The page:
Network Box Developed Protection Against New Defence-Resistant Spam

By | September 5, 2006

Network Box has developed a filter to protect against a new kind of spam email that is swamping networks and is hard to detect. ‘Multi-Defence-Resistant’ (MDR) image spam, named by Network Box, are spam emails that at first glance appear to be identical to each other, but that actually originate from multiple sources across different countries, and include digitally different copies of the same image within the email.

This makes them difficult to identify and block using traditional spam filtering techniques. As a result, Network Box has released a set of new anti-spam modules, to extend the heuristic and signature functionality of its filters.

Network Box developed the new modules after conducting in-depth analysis of 1,204 samples of this spam as it arrived at a single Network Box filter. This analysis showed that the spam emails came from 600 unique senders in 41 different countries and included 599 digitally different copies of the GIF image (all of which “appeared” to be the same). Without a single sender, source IP identification, message structure, or unique digital fingerprint to lock-on to, it is very difficult to detect and block such spam (without an unacceptably high false-positive rate).

Network Box’s statistics show that the rate of such MDR spam has been rapidly increasing over the past few weeks (from less than 0.1 per cent of all spam this time last year, to up to 18 per cent of all spam this week). Overall, image spam has increased from one per cent, this time last year, to around 25 per cent this week.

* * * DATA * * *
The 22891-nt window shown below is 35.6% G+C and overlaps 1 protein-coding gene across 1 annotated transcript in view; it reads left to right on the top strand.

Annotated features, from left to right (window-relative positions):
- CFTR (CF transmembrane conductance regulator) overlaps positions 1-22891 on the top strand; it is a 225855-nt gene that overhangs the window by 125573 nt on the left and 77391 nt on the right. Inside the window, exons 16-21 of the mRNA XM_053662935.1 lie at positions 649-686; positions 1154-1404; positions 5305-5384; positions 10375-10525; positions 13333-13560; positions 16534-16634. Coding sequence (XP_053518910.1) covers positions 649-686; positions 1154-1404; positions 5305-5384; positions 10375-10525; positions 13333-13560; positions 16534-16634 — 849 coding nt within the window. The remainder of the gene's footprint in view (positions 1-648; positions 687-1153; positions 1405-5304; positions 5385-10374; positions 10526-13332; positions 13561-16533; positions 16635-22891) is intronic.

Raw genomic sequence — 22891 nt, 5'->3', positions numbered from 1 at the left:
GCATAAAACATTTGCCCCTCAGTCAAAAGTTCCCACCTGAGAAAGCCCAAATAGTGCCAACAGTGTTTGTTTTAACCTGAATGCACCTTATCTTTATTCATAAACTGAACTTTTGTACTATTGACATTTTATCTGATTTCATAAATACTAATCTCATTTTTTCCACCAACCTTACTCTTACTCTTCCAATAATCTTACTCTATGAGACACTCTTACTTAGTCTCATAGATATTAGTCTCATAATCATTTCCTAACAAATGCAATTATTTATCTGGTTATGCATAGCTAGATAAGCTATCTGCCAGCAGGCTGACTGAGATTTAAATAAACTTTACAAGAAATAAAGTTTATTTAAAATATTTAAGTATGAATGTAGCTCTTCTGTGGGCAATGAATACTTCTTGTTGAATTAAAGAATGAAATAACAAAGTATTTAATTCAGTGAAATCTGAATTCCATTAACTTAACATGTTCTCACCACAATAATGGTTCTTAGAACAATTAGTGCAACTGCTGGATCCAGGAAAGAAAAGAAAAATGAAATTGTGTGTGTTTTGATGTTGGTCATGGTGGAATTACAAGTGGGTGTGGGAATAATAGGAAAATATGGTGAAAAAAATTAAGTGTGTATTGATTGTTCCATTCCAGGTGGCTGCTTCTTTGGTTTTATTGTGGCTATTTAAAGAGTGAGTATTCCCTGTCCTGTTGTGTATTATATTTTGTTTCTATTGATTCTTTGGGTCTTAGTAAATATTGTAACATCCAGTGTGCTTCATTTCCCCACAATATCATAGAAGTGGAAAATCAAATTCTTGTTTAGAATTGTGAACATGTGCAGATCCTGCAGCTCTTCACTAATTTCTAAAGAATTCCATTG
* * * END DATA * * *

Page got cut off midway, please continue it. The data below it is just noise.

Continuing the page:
Network Box’s new anti-spam modules examine the content of images contained in emails, in the same way that it deals with textual content. The modules include: a suite of algorithms, including OCR (Optical Character Recognition); heuristic analysis; image structure; textual content; pattern matching; fuzzy signature; and object validation to combat this growing threat of MDR image spam.

The new modules released have been tested against recent MDR image spam corpuses, and found to be almost 100 per cent effective (99.99 per cent) in detecting and blocking such spam emails, with an almost zero false positive rate (false positives are genuine emails, blocked as spam). But, more importantly, the inclusion of such a suite of techniques allows Network Box to adapt its anti-spam solution to emerging variants of these threats. This protection has already been pushed to all Network Box customers globally, and is available immediately.

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